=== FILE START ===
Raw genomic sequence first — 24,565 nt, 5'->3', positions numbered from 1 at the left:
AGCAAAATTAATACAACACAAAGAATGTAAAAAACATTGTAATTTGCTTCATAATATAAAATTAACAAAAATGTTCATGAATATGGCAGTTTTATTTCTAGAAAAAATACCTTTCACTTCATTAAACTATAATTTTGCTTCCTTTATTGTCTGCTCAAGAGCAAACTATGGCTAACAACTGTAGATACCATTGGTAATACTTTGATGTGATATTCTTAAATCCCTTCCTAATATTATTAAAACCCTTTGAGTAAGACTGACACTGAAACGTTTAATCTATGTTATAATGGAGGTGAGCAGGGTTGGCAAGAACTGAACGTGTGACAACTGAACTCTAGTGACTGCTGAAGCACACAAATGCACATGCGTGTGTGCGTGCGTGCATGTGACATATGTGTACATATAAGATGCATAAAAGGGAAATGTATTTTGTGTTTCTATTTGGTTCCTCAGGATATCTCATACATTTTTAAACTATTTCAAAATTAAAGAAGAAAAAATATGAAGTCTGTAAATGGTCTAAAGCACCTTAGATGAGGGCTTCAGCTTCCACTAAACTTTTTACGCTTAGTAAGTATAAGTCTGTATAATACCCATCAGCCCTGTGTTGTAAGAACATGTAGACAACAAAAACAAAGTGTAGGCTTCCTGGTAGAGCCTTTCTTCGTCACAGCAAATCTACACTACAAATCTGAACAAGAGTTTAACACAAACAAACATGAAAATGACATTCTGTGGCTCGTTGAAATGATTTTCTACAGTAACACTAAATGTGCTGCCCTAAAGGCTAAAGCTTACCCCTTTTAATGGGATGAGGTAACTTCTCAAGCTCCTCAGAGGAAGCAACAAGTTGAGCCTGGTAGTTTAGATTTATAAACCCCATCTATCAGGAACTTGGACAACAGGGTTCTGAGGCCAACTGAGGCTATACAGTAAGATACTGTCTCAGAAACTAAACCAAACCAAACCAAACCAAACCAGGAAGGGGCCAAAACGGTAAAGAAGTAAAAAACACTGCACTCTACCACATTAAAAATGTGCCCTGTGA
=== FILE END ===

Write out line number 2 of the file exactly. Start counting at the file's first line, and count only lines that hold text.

AGCAAAATTAATACAACACAAAGAATGTAAAAAACATTGTAATTTGCTTCATAATATAAAATTAACAAAAATGTTCATGAATATGGCAGTTTTATTTCTAGAAAAAATACCTTTCACTTCATTAAACTATAATTTTGCTTCCTTTATTGTCTGCTCAAGAGCAAACTATGGCTAACAACTGTAGATACCATTGGTAATACTTTGATGTGATATTCTTAAATCCCTTCCTAATATTATTAAAACCCTTTGAGTAAGACTGACACTGAAACGTTTAATCTATGTTATAATGGAGGTGAGCAGGGTTGGCAAGAACTGAACGTGTGACAACTGAACTCTAGTGACTGCTGAAGCACACAAATGCACATGCGTGTGTGCGTGCGTGCATGTGACATATGTGTACATATAAGATGCATAAAAGGGAAATGTATTTTGTGTTTCTATTTGGTTCCTCAGGATATCTCATACATTTTTAAACTATTTCAAAATTAAAGAAGAAAAAATATGAAGTCTGTAAATGGTCTAAAGCACCTTAGATGAGGGCTTCAGCTTCCACTAAACTTTTTACGCTTAGTAAGTATAAGTCTGTATAATACCCATCAGCCCTGTGTTGTAAGAACATGTAGACAACAAAAACAAAGTGTAGGCTTCCTGGTAGAGCCTTTCTTCGTCACAGCAAATCTACACTACAAATCTGAACAAGAGTTTAACACAAACAAACATGAAAATGACATTCTGTGGCTCGTTGAAATGATTTTCTACAGTAACACTAAATGTGCTGCCCTAAAGGCTAAAGCTTACCCCTTTTAATGGGATGAGGTAACTTCTCAAGCTCCTCAGAGGAAGCAACAAGTTGAGCCTGGTAGTTTAGATTTATAAACCCCATCTATCAGGAACTTGGACAACAGGGTTCTGAGGCCAACTGAGGCTATACAGTAAGATACTGTCTCAGAAACTAAACCAAACCAAACCAAACCAAACCAGGAAGGGGCCAAAACGGTAAAGAAGTAAAAAACACTGCACTCTACCACATTAAAAATGTGCCCTGTGA